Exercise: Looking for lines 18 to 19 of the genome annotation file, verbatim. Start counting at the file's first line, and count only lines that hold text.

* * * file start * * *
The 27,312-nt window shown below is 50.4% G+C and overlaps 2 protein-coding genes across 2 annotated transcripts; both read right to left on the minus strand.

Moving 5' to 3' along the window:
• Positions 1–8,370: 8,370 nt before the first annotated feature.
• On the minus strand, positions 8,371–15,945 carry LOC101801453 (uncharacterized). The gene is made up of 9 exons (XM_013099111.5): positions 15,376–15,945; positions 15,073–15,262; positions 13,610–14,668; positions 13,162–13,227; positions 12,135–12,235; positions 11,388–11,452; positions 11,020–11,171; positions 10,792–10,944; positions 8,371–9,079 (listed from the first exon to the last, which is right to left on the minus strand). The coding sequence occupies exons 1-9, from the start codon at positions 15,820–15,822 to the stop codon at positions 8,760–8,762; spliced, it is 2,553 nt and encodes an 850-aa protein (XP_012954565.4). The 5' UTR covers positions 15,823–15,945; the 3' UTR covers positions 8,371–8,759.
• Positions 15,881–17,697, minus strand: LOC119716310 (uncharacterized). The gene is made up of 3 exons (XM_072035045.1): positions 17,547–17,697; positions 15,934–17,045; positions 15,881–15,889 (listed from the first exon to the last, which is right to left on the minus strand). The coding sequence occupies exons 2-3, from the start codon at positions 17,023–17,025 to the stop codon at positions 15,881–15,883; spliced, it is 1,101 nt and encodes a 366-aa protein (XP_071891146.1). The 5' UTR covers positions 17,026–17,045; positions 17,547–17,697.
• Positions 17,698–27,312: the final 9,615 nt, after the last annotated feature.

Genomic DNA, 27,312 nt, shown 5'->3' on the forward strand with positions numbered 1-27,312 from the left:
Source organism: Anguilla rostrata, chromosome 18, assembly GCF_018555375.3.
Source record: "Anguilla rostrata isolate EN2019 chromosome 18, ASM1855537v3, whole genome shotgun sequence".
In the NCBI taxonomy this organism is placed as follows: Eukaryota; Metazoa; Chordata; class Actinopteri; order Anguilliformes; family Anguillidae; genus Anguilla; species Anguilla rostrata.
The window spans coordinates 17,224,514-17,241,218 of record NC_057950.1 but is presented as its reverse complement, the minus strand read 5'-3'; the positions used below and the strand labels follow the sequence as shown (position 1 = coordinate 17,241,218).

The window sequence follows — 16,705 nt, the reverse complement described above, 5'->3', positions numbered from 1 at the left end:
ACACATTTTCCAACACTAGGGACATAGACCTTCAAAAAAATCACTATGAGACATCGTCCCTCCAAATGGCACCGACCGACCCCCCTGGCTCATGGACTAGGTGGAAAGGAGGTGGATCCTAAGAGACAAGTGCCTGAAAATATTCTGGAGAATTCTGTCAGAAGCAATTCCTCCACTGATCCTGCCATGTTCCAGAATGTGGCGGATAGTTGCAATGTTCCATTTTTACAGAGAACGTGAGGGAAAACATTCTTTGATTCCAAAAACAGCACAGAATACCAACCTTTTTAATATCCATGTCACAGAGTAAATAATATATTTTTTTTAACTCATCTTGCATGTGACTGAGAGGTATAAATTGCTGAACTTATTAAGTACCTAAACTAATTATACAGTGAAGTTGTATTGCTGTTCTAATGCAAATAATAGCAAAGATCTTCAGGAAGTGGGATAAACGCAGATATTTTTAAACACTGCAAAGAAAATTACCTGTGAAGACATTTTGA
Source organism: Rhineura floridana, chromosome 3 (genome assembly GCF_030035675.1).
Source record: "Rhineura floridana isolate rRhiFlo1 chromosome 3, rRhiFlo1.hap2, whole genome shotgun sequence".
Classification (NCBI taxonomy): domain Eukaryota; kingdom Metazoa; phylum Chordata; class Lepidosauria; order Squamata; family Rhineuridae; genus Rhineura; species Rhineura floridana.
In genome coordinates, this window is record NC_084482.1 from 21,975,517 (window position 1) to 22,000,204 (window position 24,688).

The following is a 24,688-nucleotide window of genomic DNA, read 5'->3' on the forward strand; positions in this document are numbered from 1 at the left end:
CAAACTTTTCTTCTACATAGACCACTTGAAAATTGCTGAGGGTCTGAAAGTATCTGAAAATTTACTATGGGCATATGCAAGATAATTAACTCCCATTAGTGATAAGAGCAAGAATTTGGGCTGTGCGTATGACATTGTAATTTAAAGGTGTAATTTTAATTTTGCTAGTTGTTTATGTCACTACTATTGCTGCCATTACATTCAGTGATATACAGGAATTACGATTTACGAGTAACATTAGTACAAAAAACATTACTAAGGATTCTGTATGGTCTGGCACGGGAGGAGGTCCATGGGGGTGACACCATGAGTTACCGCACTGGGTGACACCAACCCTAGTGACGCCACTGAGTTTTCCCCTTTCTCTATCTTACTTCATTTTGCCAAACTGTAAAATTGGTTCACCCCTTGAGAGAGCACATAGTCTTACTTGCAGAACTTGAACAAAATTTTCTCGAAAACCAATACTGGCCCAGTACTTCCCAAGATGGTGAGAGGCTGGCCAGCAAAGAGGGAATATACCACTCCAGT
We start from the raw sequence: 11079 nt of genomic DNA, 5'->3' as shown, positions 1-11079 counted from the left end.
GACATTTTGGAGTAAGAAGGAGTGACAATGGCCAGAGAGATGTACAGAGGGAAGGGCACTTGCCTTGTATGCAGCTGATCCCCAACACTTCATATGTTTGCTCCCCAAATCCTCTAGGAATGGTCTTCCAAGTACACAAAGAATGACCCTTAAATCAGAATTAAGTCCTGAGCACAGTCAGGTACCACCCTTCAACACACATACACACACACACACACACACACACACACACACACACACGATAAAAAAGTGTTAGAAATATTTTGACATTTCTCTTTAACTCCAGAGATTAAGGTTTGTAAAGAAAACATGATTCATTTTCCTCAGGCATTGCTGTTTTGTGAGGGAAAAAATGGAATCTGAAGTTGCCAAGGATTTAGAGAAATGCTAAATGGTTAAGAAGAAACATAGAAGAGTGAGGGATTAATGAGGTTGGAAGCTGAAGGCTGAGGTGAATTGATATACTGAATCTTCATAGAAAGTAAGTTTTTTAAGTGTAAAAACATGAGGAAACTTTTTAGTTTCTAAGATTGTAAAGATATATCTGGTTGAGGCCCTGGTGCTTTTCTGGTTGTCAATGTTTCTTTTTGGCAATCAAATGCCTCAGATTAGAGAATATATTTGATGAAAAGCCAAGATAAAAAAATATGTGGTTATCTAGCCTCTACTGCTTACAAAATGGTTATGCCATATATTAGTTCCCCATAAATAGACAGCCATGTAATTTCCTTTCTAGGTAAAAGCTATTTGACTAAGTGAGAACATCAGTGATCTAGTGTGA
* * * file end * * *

The following is a 24,688-nucleotide window of genomic DNA, read 5'->3' on the forward strand; positions in this document are numbered from 1 at the left end:
CAAACTTTTCTTCTACATAGACCACTTGAAAATTGCTGAGGGTCTGAAAGTATCTGAAAATTTACTATGGGCATATGCAAGATAATTAACTCCCATTAGTGATAAGAGCAAGAATTTGGGCTGTGCGTATGACATTGTAATTTAAAGGTGTAATTTTAATTTTGCTAGTTGTTTATGTCACTACTATTGCTGCCATTACATTCAGTGATATACAGGAATTACGATTTACGAGTAACATTAGTACAAAAAACATTACTAAGGATTCTGTATGGTCTGGCACGGGAGGAGGTCCATGGGGGTGACACCATGAGTTACCGCACTGGGTGACACCAACCCTAGTGACGCCACTGAGTTTTCCCCTTTCTCTATCTTACTTCATTTTGCCAAACTGTAAAATTGGTTCACCCCTTGAGAGAGCACATAGTCTTACTTGCAGAACTTGAACAAAATTTTCTCGAAAACCAATACTGGCCCAGTACTTCCCAAGATGGTGAGAGGCTGGCCAGCAAAGAGGGAATATACCACTCCAGT